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Don't let stress sabotage your diet

By Rebecca Clyde, Contributor  |  Posted Jul 21st, 2016 @ 8:31pm



SALT LAKE CITY — Raise your hand if you’re stressed. Whether it be work, family, money, health or your diet, you along with 24 percent of Americans reported dealing with extreme stress in 2015. We’ve gotten to the point to accept stress as a totally normal part of life, but this extreme stress really shouldn’t be normal because it's no good for your health and well being. According to the Mayo Clinic, elevated stress levels may lead to:

  • Fatigue
  • Anxiety/restlessness
  • Sadness/depression
  • Social withdrawal
  • Exercising less often.

Directly or indirectly, all of these symptoms affects how and what we eat, they also affect our weight. A study of over 15,000 adolescent females found that dieting five-plus times in the past year was correlated with emotional stress in a number of ethnic groups. So, dieting can cause stress, which leads to a number of additional issues that don’t do anything to promote healthy habits.

In addition to increasing emotional stress, low-calorie dieting has also been shown to increase cortisol levels, which may hinder your weight loss efforts.

So dieting can easily cause stress, but how about adding the element of comparing yourself to the thin ideal portrayed in the media? Odds are you don’t look like the women and men in magazines and on TV — not because you’re a fat cow, but because of Photoshop and the dangerous promotion of disordered eating patterns surrounding us. Not being able to look hot like women and men in the media can cause additional emotional distress, particularly because this ideal is so far from what’s typically healthy and attainable for people. Remember it’s not real.


Need more reasons to avoid letting dieting stress you out? A study that followed the weight, perceived weight, health habits and psychological factors of 5th and 6th graders found that 57 percent of children were normal weight for their age, 32 percent were overweight or obese and 17 percent of those children overestimated their weights.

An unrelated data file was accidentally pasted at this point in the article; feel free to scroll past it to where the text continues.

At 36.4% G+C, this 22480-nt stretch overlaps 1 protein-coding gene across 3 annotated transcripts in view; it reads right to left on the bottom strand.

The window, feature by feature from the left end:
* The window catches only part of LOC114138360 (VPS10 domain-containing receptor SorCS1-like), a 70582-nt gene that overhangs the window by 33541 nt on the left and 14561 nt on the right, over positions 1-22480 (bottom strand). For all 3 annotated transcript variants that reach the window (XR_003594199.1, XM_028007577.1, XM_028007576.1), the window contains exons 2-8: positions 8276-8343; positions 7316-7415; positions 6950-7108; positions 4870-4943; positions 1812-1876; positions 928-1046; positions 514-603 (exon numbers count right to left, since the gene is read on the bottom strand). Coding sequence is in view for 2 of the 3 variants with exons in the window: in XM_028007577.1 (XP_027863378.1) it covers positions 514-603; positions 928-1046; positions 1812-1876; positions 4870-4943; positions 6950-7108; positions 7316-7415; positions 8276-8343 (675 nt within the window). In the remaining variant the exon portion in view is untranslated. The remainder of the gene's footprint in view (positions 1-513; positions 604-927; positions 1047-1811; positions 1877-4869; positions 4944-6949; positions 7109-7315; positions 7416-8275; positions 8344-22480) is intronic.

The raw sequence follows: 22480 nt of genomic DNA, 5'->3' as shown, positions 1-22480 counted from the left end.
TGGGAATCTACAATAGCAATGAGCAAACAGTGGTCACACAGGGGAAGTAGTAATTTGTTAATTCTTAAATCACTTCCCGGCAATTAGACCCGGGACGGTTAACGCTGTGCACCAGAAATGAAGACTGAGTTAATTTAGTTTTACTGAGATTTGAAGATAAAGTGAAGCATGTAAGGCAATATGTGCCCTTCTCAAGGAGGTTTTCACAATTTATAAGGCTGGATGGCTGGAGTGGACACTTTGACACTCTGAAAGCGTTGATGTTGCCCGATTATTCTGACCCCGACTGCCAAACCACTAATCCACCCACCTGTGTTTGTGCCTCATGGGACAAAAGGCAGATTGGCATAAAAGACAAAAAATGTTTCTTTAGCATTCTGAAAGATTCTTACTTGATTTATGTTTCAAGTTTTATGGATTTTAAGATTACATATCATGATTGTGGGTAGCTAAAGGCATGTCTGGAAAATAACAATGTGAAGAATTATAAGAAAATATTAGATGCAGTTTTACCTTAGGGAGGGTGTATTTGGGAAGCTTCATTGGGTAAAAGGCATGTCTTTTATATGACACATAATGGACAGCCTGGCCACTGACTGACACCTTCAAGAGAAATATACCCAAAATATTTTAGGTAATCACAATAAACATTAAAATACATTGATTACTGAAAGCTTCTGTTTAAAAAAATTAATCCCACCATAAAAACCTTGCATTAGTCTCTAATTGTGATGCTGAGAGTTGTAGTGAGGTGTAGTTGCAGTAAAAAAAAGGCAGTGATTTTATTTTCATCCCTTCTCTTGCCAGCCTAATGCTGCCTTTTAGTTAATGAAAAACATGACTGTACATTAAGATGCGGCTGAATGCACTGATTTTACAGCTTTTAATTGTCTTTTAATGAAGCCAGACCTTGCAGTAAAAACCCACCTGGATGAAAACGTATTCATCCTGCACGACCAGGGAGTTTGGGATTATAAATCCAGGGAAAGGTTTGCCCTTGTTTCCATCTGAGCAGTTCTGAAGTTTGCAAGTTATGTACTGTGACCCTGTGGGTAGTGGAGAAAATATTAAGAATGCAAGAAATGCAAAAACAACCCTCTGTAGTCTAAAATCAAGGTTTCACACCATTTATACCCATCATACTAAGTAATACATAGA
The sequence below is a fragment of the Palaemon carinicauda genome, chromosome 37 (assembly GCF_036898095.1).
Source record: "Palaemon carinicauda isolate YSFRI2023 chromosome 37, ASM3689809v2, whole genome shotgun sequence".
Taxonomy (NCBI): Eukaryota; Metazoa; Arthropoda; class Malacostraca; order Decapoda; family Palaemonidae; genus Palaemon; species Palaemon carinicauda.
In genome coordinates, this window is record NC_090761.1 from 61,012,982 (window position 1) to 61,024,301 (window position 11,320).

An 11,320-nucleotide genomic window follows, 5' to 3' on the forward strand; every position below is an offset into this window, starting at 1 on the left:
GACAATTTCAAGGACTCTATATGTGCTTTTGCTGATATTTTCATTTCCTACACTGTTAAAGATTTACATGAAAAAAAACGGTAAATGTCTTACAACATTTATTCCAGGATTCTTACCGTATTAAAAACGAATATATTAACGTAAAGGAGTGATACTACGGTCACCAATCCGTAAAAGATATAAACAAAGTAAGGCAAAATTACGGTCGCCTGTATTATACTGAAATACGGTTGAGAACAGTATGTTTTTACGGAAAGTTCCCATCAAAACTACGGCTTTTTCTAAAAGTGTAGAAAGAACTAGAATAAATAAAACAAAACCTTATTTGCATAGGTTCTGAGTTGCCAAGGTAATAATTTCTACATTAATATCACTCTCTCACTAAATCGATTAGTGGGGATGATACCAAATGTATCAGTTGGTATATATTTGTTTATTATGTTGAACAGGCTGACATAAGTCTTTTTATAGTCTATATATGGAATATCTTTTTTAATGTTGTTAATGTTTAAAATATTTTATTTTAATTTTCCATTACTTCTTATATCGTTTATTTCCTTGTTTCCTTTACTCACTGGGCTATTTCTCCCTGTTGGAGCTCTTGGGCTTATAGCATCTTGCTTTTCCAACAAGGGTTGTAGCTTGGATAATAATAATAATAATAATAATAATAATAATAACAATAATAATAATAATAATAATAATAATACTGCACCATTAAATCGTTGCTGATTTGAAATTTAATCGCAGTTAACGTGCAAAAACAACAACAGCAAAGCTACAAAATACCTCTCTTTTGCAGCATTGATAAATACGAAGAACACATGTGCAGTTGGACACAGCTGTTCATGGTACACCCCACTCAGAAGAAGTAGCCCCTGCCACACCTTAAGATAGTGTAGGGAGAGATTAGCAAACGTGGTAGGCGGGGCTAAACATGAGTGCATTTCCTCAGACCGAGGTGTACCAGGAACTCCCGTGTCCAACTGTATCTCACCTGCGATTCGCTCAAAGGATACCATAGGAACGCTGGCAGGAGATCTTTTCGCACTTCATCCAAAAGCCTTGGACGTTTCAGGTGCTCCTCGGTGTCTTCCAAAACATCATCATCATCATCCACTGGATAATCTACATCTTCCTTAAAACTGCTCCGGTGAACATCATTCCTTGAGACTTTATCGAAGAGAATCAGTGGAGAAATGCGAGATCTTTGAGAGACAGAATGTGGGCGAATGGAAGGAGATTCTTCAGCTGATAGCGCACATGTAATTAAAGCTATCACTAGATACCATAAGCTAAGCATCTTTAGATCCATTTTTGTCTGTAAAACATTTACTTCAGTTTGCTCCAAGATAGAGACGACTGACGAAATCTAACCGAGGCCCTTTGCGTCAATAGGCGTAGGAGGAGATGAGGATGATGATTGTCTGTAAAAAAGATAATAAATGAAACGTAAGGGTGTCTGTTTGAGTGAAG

Even though 32 percent were considered overweight or obese, many had desirable lifestyles and followed healthy weight-control methods (they ate well and exercised often). While the kids that overestimated their body weight followed less healthy weight-management methods, had unhealthy reasons to lose weight and they were more likely to be sad when comparing their own bodies to others’ bodies. Since weight undeservedly gains most of our attention, we need to refocus that attention to a healthy lifestyle instead. Because from this study and so many others, weight does not predict health as directly as lifestyle habits do.

Take-home message #1:

Stress from life, restrictive dieting that can lead to stress and comparing yourself to the unreal images in the media can all lead to unhealthy habits, dislike of healthy habits and frustration.

Take-home message #2:

It takes some work and planning but you can eat healthy without dieting with these tips:

  • Address your personal reasons for overeating
  • Focus on eating more fruits and vegetables
  • Find enjoyable ways to exercise
  • Recruit support from family and friends
  • Don’t be overly restrictive and keep your changes small

Rebecca Clyde

About the Author: Rebecca Clyde

Rebecca is a registered dietitian nutritionist who runs a nutrition business based out of Salt Lake City and blogs over at

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